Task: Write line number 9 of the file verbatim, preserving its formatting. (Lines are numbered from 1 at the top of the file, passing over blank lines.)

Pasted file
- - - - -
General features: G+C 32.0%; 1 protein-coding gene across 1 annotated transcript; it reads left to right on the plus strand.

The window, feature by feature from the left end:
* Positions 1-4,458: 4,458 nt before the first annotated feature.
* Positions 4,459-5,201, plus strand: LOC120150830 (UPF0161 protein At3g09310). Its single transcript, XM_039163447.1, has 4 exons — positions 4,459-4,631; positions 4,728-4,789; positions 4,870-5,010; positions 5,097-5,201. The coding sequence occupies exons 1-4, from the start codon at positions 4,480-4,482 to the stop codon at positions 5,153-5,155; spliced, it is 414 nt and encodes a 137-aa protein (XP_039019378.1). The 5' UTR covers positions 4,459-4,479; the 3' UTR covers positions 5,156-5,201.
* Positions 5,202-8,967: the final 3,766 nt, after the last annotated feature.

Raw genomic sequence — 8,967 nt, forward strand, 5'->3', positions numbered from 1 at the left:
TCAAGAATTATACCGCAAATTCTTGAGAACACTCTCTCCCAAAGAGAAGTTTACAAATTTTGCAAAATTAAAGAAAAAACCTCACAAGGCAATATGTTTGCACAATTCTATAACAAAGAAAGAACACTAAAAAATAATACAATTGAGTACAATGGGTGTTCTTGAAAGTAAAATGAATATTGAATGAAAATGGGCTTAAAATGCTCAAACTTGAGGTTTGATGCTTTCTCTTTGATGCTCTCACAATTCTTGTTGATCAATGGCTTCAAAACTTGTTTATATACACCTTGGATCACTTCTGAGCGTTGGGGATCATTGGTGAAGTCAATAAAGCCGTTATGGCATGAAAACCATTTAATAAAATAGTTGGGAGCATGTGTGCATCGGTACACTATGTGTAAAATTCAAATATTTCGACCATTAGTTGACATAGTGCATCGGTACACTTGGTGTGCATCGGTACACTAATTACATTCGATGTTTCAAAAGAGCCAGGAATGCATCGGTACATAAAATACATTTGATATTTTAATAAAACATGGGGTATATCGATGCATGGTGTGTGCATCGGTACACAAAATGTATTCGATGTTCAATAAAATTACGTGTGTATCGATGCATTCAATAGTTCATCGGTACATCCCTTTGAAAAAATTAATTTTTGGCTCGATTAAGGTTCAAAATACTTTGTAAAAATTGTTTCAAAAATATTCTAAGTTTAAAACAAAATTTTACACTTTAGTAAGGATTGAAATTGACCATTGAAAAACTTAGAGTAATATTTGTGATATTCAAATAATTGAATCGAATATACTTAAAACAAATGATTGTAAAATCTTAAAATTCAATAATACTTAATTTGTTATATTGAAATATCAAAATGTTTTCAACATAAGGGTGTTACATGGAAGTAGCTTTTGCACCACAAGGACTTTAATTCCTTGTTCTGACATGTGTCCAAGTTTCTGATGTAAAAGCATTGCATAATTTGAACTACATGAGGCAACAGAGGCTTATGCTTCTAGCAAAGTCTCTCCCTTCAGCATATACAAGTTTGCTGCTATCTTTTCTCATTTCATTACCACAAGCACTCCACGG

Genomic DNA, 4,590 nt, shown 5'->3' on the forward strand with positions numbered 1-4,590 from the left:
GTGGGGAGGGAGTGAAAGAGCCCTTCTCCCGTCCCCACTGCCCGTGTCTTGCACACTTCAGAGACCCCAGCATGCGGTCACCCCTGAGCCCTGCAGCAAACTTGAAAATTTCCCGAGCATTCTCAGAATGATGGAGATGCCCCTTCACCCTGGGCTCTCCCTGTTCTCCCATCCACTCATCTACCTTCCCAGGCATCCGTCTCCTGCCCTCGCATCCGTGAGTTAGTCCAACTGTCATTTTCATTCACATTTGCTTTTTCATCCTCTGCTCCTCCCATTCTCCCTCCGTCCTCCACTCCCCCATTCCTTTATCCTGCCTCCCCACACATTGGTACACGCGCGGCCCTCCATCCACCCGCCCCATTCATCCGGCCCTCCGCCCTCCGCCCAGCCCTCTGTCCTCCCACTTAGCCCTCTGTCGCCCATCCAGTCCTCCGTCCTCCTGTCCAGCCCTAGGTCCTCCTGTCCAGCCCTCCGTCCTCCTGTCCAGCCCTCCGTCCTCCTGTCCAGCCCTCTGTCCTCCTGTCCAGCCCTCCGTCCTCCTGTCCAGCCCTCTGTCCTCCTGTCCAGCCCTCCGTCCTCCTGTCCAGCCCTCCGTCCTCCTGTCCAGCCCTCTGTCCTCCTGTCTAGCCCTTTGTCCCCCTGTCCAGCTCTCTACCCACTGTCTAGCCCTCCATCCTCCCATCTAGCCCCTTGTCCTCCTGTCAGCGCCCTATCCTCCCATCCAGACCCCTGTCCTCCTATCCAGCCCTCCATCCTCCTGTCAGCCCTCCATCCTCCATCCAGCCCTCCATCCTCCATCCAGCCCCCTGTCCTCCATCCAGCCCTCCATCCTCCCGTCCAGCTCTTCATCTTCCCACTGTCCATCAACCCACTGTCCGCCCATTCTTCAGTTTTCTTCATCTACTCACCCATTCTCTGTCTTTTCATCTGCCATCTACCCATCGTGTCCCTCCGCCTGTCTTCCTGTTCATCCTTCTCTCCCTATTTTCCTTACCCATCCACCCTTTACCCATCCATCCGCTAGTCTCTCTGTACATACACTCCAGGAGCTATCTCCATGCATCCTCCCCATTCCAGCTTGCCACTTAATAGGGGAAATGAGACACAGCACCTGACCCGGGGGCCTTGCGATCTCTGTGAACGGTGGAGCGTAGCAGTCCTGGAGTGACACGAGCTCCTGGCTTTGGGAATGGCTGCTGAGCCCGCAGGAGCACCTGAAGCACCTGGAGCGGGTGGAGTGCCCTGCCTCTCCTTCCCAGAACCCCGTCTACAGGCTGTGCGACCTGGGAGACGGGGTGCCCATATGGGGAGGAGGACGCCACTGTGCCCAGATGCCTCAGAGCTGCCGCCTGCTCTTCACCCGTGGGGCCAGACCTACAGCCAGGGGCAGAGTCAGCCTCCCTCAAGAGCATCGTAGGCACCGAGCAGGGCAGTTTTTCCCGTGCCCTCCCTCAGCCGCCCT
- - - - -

GTGGGGAGGGAGTGAAAGAGCCCTTCTCCCGTCCCCACTGCCCGTGTCTTGCACACTTCAGAGACCCCAGCATGCGGTCACCCCTGAGCCCTGCAGCAAACTTGAAAATTTCCCGAGCATTCTCAGAATGATGGAGATGCCCCTTCACCCTGGGCTCTCCCTGTTCTCCCATCCACTCATCTACCTTCCCAGGCATCCGTCTCCTGCCCTCGCATCCGTGAGTTAGTCCAACTGTCATTTTCATTCACATTTGCTTTTTCATCCTCTGCTCCTCCCATTCTCCCTCCGTCCTCCACTCCCCCATTCCTTTATCCTGCCTCCCCACACATTGGTACACGCGCGGCCCTCCATCCACCCGCCCCATTCATCCGGCCCTCCGCCCTCCGCCCAGCCCTCTGTCCTCCCACTTAGCCCTCTGTCGCCCATCCAGTCCTCCGTCCTCCTGTCCAGCCCTAGGTCCTCCTGTCCAGCCCTCCGTCCTCCTGTCCAGCCCTCCGTCCTCCTGTCCAGCCCTCTGTCCTCCTGTCCAGCCCTCCGTCCTCCTGTCCAGCCCTCTGTCCTCCTGTCCAGCCCTCCGTCCTCCTGTCCAGCCCTCCGTCCTCCTGTCCAGCCCTCTGTCCTCCTGTCTAGCCCTTTGTCCCCCTGTCCAGCTCTCTACCCACTGTCTAGCCCTCCATCCTCCCATCTAGCCCCTTGTCCTCCTGTCAGCGCCCTATCCTCCCATCCAGACCCCTGTCCTCCTATCCAGCCCTCCATCCTCCTGTCAGCCCTCCATCCTCCATCCAGCCCTCCATCCTCCATCCAGCCCCCTGTCCTCCATCCAGCCCTCCATCCTCCCGTCCAGCTCTTCATCTTCCCACTGTCCATCAACCCACTGTCCGCCCATTCTTCAGTTTTCTTCATCTACTCACCCATTCTCTGTCTTTTCATCTGCCATCTACCCATCGTGTCCCTCCGCCTGTCTTCCTGTTCATCCTTCTCTCCCTATTTTCCTTACCCATCCACCCTTTACCCATCCATCCGCTAGTCTCTCTGTACATACACTCCAGGAGCTATCTCCATGCATCCTCCCCATTCCAGCTTGCCACTTAATAGGGGAAATGAGACACAGCACCTGACCCGGGGGCCTTGCGATCTCTGTGAACGGTGGAGCGTAGCAGTCCTGGAGTGACACGAGCTCCTGGCTTTGGGAATGGCTGCTGAGCCCGCAGGAGCACCTGAAGCACCTGGAGCGGGTGGAGTGCCCTGCCTCTCCTTCCCAGAACCCCGTCTACAGGCTGTGCGACCTGGGAGACGGGGTGCCCATATGGGGAGGAGGACGCCACTGTGCCCAGATGCCTCAGAGCTGCCGCCTGCTCTTCACCCGTGGGGCCAGACCTACAGCCAGGGGCAGAGTCAGCCTCCCTCAAGAGCATCGTAGGCACCGAGCAGGGCAGTTTTTCCCGTGCCCTCCCTCAGCCGCCCT